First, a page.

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Eur Respir J. 2001 Apr;17(4):821-9.

The use of positive pressure devices by physiotherapists.

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  • 1School of Physiotherapy, The University of Melbourne, Australia.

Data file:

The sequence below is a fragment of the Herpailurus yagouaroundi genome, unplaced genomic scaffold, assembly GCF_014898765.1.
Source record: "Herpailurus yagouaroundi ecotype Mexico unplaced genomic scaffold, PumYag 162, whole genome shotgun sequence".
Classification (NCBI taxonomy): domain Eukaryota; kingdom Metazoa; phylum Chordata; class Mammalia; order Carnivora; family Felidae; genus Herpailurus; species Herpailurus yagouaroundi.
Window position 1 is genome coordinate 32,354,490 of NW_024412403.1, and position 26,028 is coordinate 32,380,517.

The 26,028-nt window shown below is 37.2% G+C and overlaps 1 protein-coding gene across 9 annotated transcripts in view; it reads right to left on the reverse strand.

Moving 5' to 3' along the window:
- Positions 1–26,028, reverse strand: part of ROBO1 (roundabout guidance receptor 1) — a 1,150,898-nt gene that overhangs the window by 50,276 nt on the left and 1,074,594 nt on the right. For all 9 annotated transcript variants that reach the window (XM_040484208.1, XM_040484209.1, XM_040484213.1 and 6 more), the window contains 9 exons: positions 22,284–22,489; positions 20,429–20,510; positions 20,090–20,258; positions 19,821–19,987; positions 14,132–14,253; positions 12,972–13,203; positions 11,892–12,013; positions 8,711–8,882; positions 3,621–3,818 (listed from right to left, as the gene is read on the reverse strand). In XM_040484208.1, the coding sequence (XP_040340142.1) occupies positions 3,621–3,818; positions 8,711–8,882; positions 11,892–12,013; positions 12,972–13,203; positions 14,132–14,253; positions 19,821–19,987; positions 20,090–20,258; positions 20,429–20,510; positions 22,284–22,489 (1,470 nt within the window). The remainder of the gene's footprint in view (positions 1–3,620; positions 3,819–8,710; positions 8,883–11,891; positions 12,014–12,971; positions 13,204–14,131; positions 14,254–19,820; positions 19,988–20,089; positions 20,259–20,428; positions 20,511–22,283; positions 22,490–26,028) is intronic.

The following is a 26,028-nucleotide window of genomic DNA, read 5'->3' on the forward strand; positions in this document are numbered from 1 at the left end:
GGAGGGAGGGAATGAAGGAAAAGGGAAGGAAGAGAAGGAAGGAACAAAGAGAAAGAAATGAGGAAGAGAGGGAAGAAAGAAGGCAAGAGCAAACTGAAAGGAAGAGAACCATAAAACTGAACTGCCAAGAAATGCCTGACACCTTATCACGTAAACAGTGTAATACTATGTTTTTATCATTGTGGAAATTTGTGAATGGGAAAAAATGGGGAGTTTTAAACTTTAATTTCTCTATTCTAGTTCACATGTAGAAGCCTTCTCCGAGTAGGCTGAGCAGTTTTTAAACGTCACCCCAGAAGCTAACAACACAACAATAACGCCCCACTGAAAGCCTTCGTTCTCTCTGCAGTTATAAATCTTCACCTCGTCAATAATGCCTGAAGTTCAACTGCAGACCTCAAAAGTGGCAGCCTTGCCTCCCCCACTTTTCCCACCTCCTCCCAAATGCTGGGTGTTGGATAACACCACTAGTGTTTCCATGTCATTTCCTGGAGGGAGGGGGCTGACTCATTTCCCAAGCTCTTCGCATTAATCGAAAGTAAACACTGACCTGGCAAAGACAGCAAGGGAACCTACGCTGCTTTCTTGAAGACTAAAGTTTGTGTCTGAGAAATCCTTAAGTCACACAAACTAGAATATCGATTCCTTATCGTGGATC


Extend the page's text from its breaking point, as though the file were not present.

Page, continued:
The aim of this paper is to review the indications for use by physiotherapists, such as physiological rationale and the comparative efficacy of intermittent positive pressure breathing (IPPB) and continuous positive airway pressure (CPAP). A brief discussion of nasal intermittent positive airway pressure is also included. The use of IPPB for post operative prophylaxis has not been supported in the literature. In patients with low lung volumes resulting from neuromuscular disease or spinal injury, IPPB may be useful in the acute phase to improve tidal volume and cough effectiveness. The physiological benefits of CPAP to improve lung volumes are well documented in the literature. Physiotherapists use CPAP as an intermittent application in patients with low lung volumes following surgery. It is predominantly used as a second line intervention in the presence of refractory atelectasis and poor gas exchange. It may also be indicated in other patient groups with similar physiological problems. Nasal intermittent positive airway pressure combines the beneficial effects of intermittent positive pressure breathing and continuous positive airway pressure. There have been many studies evaluating its effectiveness. These have been supportive for patients with neuromuscular disease and sleep disordered breathing, but more research is needed in patients with acute respiratory failure.

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